The Urban Kitchen – Pros and Cons of Restricted Diets

How healthy are restricted diets and how do you ensure that you are getting all your micronutrients?

Every year, there are new diet trends, some disguised as ways to improve your health, but in reality, these trends are often another way to restrict nutrient and calorie intake. Popular diets have often insisted on cutting out major food groups including gluten or carbohydrates, dairy and sugar, often going meat free, high fat or plant based. But are all of these diets actually healthy and providing us with the nutrients that we require?

Part of the problem is that there are so many variables determine our eating patterns and requirements – how much we have slept, our genetics, how much we exercise, stress, lifestyle and environment that it’s difficult for researchers to conclude on what is the best diet and how to best prevent various diseases. We all know that eating more vegetables and fruits is beneficial but after this, it’s hard to separate out the data from the dross, particularly with popular media twisting scientific research results to make it more newsworthy.

Going gluten free seems to be de rigeur if you are in the wellness world – it’s often treated as Kyrptonite is to Superman! But gluten is merely a protein found in grains such wheat, rye and barley. Those who are coeliac have an immune reaction to gluten, which causes impaired absorption and digestion of nutrients in the intestine. For these people, it’s incredibly important to avoid gluten so that they are able to digest and absorb other nutrients. But for those who are not coeliac, avoiding gluten could increase the risk of heart disease as it deprives people of the many benefits of whole grains.

A recent paper published in the BMJ , examined food questionnaires from almost 65000 women in the Nurses Health Study and over 45000 men in the Health Professionals study over 26 years to find that avoidance of gluten potentially reduced the consumption of beneficial whole grains which are important for reducing cardiovascular risk. Dietary fibre from whole grains, as part of a healthy diet, can support in reducing LDL levels (bad cholesterol) and potentially reduce the risk of heart disease, stroke, type 2 diabetes and obesity.

Dietary fibre, particularly insoluble fibre in wholegrain breads and cereals, is also important for gut health as the beneficial bacteria ferment and digest this and keep our digestive system regular. The beneficial bacteria metabolise insoluble fibre to produce short chain fatty acids, which are important signaling molecules which ensures that the gut lumen (inside of the gut tube) has limited oxygen, which prevents the growth of pathogenic bacteria such as Salmonella or E.Coli from growing .

Dairy is another food group which people love to avoid for a wide range of reasons such as weight loss, preventing inflammation and disease, clearer skin and better digestion. Dairy, particularly milk, consumption has steadily declined in the last decade in the UK. But what is the impact of this on our health?

Our bones are constantly being remodelled with osteoclasts reabsorping the bone, releasing minerals such as calcium into our blood. Osteoblasts deposit bone in a process called ossification. After the age of 30, our bone reabsorption is much higher than bone is deposited. The best way to stop our skeleton and bones from disintegrating is by consuming sufficient levels of calcium and vitamin D. The body absorbs calcium better than from dairy than any other food, according to Rebecca Blake, RD and director of clinical nutrition at Mount Sinai Beth Israel Health.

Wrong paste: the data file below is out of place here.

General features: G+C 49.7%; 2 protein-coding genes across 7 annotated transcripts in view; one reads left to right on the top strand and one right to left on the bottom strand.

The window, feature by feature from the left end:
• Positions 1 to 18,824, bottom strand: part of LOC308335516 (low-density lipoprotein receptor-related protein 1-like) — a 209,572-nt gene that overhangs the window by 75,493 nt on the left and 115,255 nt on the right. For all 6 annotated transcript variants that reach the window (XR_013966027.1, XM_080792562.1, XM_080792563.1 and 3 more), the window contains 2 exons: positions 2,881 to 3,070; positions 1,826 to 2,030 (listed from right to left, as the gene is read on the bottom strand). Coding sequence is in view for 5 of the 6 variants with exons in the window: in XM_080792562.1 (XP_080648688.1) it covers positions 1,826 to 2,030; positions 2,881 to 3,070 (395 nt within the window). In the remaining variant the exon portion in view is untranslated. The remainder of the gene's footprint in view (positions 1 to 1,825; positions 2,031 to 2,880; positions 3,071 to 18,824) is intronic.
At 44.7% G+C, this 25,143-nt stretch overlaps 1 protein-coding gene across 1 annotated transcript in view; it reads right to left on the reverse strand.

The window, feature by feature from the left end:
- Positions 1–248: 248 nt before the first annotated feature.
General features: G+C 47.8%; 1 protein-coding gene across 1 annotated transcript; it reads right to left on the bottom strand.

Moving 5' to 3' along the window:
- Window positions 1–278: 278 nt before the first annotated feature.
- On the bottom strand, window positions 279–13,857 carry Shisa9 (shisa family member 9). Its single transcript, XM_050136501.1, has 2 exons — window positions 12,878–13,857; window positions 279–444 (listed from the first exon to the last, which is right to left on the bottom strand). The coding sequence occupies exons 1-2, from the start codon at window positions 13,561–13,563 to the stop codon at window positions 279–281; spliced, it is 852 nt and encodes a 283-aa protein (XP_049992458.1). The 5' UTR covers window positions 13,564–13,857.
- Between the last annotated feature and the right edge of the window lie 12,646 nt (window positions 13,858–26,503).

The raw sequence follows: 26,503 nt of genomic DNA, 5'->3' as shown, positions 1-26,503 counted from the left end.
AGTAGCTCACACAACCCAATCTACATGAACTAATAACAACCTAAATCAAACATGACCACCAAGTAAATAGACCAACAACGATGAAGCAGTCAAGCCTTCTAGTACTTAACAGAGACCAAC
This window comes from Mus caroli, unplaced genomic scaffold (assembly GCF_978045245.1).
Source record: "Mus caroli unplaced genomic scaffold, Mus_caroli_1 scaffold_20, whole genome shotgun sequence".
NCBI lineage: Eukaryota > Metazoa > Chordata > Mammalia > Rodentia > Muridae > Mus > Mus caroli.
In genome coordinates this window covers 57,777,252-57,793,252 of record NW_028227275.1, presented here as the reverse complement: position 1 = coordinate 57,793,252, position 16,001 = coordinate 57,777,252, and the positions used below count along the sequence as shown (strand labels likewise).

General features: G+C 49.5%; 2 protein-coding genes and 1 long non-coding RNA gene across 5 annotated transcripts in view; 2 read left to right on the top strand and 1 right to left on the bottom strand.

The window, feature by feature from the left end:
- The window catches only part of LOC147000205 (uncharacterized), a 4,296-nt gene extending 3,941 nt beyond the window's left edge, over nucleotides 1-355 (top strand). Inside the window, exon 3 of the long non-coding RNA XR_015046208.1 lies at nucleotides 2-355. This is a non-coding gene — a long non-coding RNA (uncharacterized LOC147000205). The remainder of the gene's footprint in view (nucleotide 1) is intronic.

Our recommended daily requirement of calcium is 1000mg so a glass (200ml) of cow’s milk or kefir provides us with 240mg of calcium, almost a quarter of our daily requirement. 200g of yoghurt provides 260mg and 30g of hard cheese provides 240mg of calcium. But there are other plant based foods which are high in calcium but you need to carefully balance these as some are more bioavailable than others. 2 cups of kale contains 200mg of calcium but although other greens such as spinach and chard contain lots of calcium, this is not bioavailable as they also contain oxalic acid. Bok choy, almonds, chia and sesame seeds all have bioavailable calcium so perfect for a vegan or plant based diet. Calcium set tofu is also high in calcium but sadly not all tofu is made in this way.

One of the other pitfalls of removing dairy from your diet is that you also remove probiotics present in yoghurt and soft cheese. Fermented dairy foods are a popular way to ensure that we are getting plenty of beneficial bacteria into our digestive systems, ensuring that we are regular and have soft stools . Fear not, you can take probiotics or eat other fermented foods such as sauerkraut, tempeh and kombucha.

So my advice is avoid all the fad diets and cutting foods out (unless you are allergic!) and add in as many different foods as possible to improve your gut health and ensure that you are getting the widest range of micronutrients.


i Long term gluten consumption in adults without celiac disease and risk of coronary heart disease: prospective cohort study
BMJ 2017; 357 – Lebwohl et al

 
ii Microbiota-activated PPAR-γ signaling inhibits dysbiotic Enterobacteriaceae expansion
Science  11 Aug 2017:Vol. 357, Issue 6351,- Byndloss et al

 
iii The effect of probiotics on functional constipation in adults: a systematic review and meta-analysis of randomized controlled trials
The American Journal of Clinical Nutrition, Volume 100, Issue 4, 1 October 2014, Pages 1075–1084-  Dimidi et al

“- Toral Shah, The Urban Kitchen
www.theurbankitchen.co.uk